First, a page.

3 Open Source Command Line Address Book for Linux

linux terminal address book

Modern computer systems employ various tools for managing contacts in our address books. With the proliferation of social media applications, this complexity has increased considerably and lacks the greatest simplicity in style most Linux users adore. This article shows three tools used in the creation of address books from our linux bash terminal.

1) Khard Tool

Khard is an address book for the Linux console. It creates, reads, modifies and removes carddav address book entries at your local machine. Khard is also compatible to the email clients mutt and alot and the SIP client twinkle. Khard is developed and tested on Debian operating system, versions 7, 8 and testing but should run on all Unix-like systems.


You have to install and configure a caldav and carddav server. I recommend Baikal.
Then you must synchronize the calendars and address books to your local machine with vdirsyncer.
And you need pip to install python modules:

sudo aptitude install python-setuptools
sudo easy_install pip

Installation of Khard

a) From pypi

Khard is installable via pip. I recommend virtualenv to create a separate python3 environment. So your system stays clean. Additionally you don't have to struggle with different python instances, especially if your operating system still defaults to python2.

# install virtualenv package
sudo pip install virtualenv
# create folder for all virtualenv's and put ~/.virtualenvs/bin in your shell's executable path
mkdir ~/.virtualenvs
# create new python3 virtual environment with the name "khard"
virtualenv -p python3 ~/.virtualenvs/khard
# to install khard, use the pip command from that newly created environment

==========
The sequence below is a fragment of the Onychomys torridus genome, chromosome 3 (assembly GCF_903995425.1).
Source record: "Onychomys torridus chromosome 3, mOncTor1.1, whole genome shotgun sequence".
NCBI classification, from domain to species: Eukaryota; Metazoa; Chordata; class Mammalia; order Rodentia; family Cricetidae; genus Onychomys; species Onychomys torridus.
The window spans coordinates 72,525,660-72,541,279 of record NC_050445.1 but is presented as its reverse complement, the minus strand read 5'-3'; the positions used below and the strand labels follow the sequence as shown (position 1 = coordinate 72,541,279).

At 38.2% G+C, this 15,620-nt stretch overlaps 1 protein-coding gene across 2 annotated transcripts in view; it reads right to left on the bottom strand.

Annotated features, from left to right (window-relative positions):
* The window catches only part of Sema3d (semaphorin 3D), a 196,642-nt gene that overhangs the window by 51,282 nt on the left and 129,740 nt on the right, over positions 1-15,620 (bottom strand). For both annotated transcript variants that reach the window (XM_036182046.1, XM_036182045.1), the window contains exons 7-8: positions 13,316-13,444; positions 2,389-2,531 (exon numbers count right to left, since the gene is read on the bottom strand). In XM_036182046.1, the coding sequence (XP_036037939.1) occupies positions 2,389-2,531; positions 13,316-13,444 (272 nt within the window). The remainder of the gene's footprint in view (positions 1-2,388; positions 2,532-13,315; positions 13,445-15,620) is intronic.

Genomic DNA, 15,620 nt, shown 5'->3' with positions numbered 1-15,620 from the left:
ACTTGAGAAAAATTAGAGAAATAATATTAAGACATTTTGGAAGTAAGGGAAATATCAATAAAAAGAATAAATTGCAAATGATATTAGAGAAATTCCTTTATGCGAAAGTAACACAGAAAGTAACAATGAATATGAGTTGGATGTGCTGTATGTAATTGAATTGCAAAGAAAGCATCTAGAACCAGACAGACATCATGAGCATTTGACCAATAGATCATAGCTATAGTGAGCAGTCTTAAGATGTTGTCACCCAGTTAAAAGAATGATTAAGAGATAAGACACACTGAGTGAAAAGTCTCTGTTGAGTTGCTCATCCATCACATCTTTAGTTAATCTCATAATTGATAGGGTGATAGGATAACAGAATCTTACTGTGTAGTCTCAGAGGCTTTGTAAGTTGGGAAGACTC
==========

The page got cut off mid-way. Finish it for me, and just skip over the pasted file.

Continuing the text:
# otherwise it would be installed in the users home directory
~/.virtualenvs/khard/bin/pip install khard
# create subfolder for symlinks of local binaries
# and don't forget to add it to your shell's executable path too
mkdir ~/.virtualenvs/bin
# create a symlink to the local binary folder
ln -s ~/.virtualenvs/khard/bin/khard ~/.virtualenvs/bin

b) From source

If you instead want to run the source code directly, you may install required python modules by hand, clone from git and run the khard-runner.py script:

pip install --user atomicwrites, configobj, pyyaml, vobject
git clone https://github.com/scheibler/khard.git
cd khard/
./khard-runner.py [action [options]]


To get the example config file and the other extra data, you can clone from git (see above) or download package from pypi:

pip install --download /tmp --no-deps --no-use-wheel khard
tar xfz /tmp/khard-x.x.x.tar.gz
rm /tmp/khard-x.x.x.tar.gz
cd khard-x.x.x/

Now copy the example config file and adapt it's contents to your needs:

mkdir ~/.config/khard/
cp misc/khard/khard.conf.example ~/.config/khard/khard.conf

Khard also contains a helper script called davcontroller. It's designed to create and remove address books and calendars at the server. I have created davcontroller cause my previously used CalDAV server (Darwin calendarserver) offered no simple way to create new address books and calendars. But davcontroller should be considered as a hacky solution and it's only tested against the Darwin calendarserver. So if your CalDAV server offers a way to create new address books and calendars I recommend to prefer that method over davcontroller.

If you nonetheless want to try davcontroller, you have to install the CalDAVClientLibrary first. Unfortunately, that library isn't compatible to python3 so you have to create an extra python2 virtual environment and install in there:

# create python2 virtual environment
virtualenv -p python2 ~/.virtualenvs/davcontroller
# get library from svn repository
sudo aptitude install subversion
svn checkout http://svn.calendarserver.org/repository/calendarserver/CalDAVClientLibrary/trunk CalDAVClientLibrary
cd CalDAVClientLibrary
# install library
~/.virtualenvs/davcontroller/bin/python setup.py install
# start davcontroller script
~/.virtualenvs/davcontroller/bin/python /path/to/khard-x.x.x/misc/davcontroller/davcontroller.py

 Show contacts